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Health Information | 03/14/2014

Breast Milk Pumping Made Fast and Easy

By  Dr. Brenda Anders Pring

If you plan to breastfeed your baby after you return to work from maternity leave, figuring out how to pump away from home may seem at first a bit daunting. You wonder: “Where can I pump at work?”  “How do I fit it into my work schedule?”  “How can I do it efficiently?”  I’ve been there myself, so don’t worry, there are many things you can do to make pumping easier and faster for you.

Here are a few of my tips:

Coverage of breast pumps - Your health insurance plan must cover the cost of a breast pump. It may be either a rental unit or a new one you’ll keep. Your plan may have guidelines on whether the covered pump is manual or electric, the length of the rental, and when you’ll receive it (before or after birth).

Pump options - A high-quality dual electric pump will allow you to pump milk on both sides at the same time. Some new techniques for pumping include easy manual suction pumps, pumps that are completely discrete, such as freemie®, or collection shells that capture excess milk.

Purchase a pumping bustier. The bustier zips on and is designed to support the breast pump cups so you can keep your hands free and do other things at the same time, like reading, eating, or typing. Pumping bustiers range price from $10 to $35, and while not covered by insurance, can be a worthwhile investment. You can buy a pumping bustier online or at stores that sell maternity items or breastfeeding supplies.

Pump every 4 hours during the day to maintain your milk supply. Try to feed your baby as close to the beginning of your workday as possible. That way, you can have one pumping session at lunchtime when work is typically quieter and then just one more in the late afternoon before heading home, pumping twice versus 3 times at the office. I recommend setting a regular alarm because it’s easy to get busy and distracted. For that same reason, I also recommend setting that alarm about 30 minutes before your ideal pumping time to free yourself if you can from whatever is going on.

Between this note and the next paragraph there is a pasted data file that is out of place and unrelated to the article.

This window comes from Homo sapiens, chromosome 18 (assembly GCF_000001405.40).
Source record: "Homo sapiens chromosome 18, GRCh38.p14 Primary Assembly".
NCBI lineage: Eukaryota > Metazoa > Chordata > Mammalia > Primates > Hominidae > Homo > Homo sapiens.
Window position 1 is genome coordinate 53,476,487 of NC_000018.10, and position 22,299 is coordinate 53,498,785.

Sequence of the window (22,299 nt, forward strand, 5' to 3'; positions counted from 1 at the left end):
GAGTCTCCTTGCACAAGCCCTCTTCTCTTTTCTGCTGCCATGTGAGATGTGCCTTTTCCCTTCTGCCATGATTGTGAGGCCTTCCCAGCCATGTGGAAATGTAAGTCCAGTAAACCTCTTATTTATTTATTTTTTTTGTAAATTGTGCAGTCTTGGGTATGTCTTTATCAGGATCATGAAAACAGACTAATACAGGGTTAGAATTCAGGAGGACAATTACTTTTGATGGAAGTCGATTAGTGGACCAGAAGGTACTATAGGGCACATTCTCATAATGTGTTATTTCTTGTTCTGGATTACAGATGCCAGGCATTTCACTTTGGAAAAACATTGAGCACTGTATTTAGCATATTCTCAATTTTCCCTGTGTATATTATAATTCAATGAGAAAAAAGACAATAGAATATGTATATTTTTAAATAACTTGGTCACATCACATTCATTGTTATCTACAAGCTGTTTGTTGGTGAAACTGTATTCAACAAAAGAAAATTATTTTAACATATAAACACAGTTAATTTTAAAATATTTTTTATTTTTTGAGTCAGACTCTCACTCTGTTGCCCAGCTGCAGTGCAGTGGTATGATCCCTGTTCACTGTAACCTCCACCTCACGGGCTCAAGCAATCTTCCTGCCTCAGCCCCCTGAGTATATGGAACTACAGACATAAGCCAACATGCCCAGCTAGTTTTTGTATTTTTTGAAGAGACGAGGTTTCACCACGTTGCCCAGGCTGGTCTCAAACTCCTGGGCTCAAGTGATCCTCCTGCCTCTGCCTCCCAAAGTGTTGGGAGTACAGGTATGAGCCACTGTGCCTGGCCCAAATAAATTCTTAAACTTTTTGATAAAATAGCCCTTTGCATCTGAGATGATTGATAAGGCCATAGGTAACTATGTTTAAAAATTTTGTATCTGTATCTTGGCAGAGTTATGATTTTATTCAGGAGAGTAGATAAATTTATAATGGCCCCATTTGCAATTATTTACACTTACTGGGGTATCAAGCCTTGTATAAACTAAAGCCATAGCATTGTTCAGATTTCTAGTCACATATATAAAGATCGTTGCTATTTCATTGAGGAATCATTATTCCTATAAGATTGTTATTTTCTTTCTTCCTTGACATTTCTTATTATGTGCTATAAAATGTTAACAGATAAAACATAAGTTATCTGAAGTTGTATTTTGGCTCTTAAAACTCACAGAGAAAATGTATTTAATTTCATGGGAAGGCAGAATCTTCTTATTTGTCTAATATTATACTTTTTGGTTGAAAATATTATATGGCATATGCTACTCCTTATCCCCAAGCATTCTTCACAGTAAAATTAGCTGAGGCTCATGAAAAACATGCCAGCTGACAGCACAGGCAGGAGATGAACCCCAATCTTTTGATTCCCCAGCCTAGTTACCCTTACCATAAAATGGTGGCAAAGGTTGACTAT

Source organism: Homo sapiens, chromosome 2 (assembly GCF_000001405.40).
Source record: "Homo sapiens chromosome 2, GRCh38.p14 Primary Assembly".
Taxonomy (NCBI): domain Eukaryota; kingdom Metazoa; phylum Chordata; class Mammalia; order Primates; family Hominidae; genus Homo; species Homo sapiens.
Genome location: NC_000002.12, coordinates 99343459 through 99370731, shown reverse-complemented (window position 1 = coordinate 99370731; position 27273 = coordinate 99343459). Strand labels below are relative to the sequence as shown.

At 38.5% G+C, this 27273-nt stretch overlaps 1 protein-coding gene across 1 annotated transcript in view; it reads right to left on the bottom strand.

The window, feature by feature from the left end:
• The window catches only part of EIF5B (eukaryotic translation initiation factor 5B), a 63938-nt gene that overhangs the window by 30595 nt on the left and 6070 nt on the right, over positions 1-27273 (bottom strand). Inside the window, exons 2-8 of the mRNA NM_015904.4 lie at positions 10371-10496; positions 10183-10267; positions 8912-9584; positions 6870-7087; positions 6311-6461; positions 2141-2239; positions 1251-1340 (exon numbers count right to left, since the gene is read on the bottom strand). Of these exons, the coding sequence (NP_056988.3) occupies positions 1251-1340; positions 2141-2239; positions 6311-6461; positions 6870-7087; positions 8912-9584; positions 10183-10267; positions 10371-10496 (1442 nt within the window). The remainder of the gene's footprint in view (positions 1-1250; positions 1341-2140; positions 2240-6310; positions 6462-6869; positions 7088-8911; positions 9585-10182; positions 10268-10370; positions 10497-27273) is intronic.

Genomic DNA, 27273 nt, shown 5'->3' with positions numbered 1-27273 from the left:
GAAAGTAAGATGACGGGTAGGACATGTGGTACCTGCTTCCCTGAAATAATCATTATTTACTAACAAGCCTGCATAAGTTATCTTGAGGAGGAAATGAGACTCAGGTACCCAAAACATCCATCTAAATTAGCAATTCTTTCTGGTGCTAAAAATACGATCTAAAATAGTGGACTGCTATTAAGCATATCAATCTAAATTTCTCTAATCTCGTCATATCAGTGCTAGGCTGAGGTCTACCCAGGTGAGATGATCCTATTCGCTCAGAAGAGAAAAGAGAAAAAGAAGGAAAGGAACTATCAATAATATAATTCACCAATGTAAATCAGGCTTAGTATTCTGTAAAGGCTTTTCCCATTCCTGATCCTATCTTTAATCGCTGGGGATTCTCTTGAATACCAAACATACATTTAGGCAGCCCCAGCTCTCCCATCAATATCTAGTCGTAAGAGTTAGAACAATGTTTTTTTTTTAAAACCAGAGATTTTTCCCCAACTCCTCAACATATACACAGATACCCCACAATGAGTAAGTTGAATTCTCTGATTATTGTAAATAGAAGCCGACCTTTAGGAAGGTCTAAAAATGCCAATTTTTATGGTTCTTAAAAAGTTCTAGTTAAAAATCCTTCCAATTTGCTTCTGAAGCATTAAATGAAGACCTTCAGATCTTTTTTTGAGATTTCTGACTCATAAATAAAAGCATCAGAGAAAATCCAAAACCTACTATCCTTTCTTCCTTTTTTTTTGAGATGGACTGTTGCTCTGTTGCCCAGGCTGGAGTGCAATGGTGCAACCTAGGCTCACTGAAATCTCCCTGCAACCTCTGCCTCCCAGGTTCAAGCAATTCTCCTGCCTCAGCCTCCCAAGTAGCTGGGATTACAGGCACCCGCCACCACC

Block out the time you need. You’ll need about 15-20 minutes if you have a pump that can do both sides at the same time, as you should pump for 10-15 minutes in total. If you have a pump that only does one side, you need to plan for more time. (Remember, too, that is federal law for any employer with 50 or more employees to provide you with a private, clean space, separate from a public bathroom, where you can pump.)

Have extra sets of supplies to simplify washing and clean up. If you can, purchase one set of supplies (phalanges, valves, and bottles) for each day you work.  On Sunday, place all the clean sets into a big freezer bag and bring them in for the week. Each day, you can reuse one of the sets for every pumping session as long as you store the parts in the refrigerator with the pumped breast milk. By keeping th

em cold, you don’t have to wash them between sessions, saving yourself time and not having to worry about dealing with the public and possible less-than-sanitary condition of the office kitchen sink! Organize the freezer storage of breast milk bags. When you bring your milk home, make sure it’s labeled with the date and the volume, and then lay it flat in the freezer, perhaps on a box so it freezes very compactly. You can then place all of the frozen milk bags into a cardboard box to keep them tidy and organize them so the oldest milk is on top.

Updated August 2021

About The Author

Dr. Brenda Anders Pring

Dr. Pring is a pediatrician at Harvard Vanguard Copley. Her advice comes from her experience both as a physician and as a mom. She has 2 children whom she breastfed through her medical residency, working over 80 hours a week with shifts requiring 30 hours away from her baby. Prior to her medical career, Dr. Pring worked in Washington in the federal government and continues to work as an advocate for child health policy. In addition to her pediatric practice, she is also a lecturer at the Harvard School of Medicine.

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